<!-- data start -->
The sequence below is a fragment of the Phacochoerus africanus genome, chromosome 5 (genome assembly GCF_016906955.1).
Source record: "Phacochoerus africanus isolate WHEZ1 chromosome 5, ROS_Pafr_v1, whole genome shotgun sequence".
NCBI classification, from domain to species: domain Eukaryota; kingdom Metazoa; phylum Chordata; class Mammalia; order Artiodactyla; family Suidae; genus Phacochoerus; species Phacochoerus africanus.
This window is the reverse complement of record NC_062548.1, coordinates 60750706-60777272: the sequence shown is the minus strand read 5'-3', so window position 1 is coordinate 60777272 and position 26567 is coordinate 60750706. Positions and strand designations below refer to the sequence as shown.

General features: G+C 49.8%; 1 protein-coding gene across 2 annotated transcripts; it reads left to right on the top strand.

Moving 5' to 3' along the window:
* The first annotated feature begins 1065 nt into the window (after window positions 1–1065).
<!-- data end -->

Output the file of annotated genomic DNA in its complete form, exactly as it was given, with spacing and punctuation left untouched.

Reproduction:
The sequence below is a fragment of the Phacochoerus africanus genome, chromosome 5 (genome assembly GCF_016906955.1).
Source record: "Phacochoerus africanus isolate WHEZ1 chromosome 5, ROS_Pafr_v1, whole genome shotgun sequence".
NCBI classification, from domain to species: domain Eukaryota; kingdom Metazoa; phylum Chordata; class Mammalia; order Artiodactyla; family Suidae; genus Phacochoerus; species Phacochoerus africanus.
This window is the reverse complement of record NC_062548.1, coordinates 60750706-60777272: the sequence shown is the minus strand read 5'-3', so window position 1 is coordinate 60777272 and position 26567 is coordinate 60750706. Positions and strand designations below refer to the sequence as shown.

General features: G+C 49.8%; 1 protein-coding gene across 2 annotated transcripts; it reads left to right on the top strand.

Moving 5' to 3' along the window:
* The first annotated feature begins 1065 nt into the window (after window positions 1–1065).